Using public transportation as the hub and Washington Post articles, opinion pieces, photography and informational graphics as the fuel, students engage in decision making and debate about gas taxes and infrastructure funding, engineering and design, economics and personal finance.
Robotics and the new science of biomimetics appear in the media and provide lessons in scientific observation, technology and engineering design, and solutions to problems.
We focus on three areas in which governments deal with the legal and ethical obligations to provide education of good quality, without discrimination or exclusion: the rights of girls, children with physical disabilities, and undocumented students. We explore the issue through Washington Post articles, a guest commentary and an editorial; case studies, an e-Replica search and Think Like a Reporter activity.
Advances in technology permit exploration deeper into oceans and over wide expanses of uninhabited or unexplored lands. Centuries-old maps provide direction for modern-day trekkers seeking to follow in early pilgrims’ footsteps, modern maps allow comparison, and 3-D maps give dimension to discoveries above and below sea level.
Water is essential to living. When water is polluted naturally, accidentally or on purpose, it must be treated and restored for consumption and beneficial use. The Chesapeake Bay provides a model of individuals, organizations and government collaborating to clean up water for the common good.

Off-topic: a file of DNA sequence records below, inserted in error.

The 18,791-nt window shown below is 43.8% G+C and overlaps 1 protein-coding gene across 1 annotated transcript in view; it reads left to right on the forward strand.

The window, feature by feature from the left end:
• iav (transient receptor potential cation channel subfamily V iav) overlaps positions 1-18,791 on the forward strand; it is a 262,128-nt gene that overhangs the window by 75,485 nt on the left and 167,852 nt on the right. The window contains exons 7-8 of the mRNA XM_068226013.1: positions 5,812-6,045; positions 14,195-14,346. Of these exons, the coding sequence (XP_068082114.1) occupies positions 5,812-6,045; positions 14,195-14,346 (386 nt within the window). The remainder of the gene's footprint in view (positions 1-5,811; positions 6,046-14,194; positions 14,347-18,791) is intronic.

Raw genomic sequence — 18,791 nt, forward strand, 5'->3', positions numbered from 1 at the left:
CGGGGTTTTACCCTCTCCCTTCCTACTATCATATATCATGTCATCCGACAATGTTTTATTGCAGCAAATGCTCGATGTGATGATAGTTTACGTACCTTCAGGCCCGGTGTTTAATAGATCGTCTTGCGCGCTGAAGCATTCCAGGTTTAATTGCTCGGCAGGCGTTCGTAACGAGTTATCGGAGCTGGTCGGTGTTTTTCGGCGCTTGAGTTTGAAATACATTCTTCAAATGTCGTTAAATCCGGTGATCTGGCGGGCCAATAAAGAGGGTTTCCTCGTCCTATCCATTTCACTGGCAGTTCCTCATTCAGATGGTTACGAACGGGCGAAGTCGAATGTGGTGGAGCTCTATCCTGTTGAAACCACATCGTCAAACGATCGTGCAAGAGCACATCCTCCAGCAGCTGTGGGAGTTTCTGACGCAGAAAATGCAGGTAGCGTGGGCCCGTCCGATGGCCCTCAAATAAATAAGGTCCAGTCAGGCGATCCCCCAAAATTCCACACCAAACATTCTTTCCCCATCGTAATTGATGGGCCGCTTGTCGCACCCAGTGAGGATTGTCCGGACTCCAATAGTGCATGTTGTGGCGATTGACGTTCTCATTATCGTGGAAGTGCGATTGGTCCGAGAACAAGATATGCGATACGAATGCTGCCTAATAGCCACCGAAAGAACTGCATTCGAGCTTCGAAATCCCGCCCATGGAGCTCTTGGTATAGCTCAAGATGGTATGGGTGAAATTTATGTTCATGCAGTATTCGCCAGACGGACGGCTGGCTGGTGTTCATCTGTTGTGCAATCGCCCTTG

Through a study of explorers and early investigations, today’s students gain historic, scientific, cultural and technical perspective. They can make connections between past and present, understand modifications to prevailing theories and changes in mapping, and explain the impact of technology on expanding knowledge.
The Civil War spurred inventions and innovations that moved America into the industrial age, transformed naval warfare, and called for new modes of leadership.
Students who know their rights will help ensure that those rights are not ignored. The right to protest is based in the First Amendment rights to assemble to voice objections and to petition government to provide relief to grievances.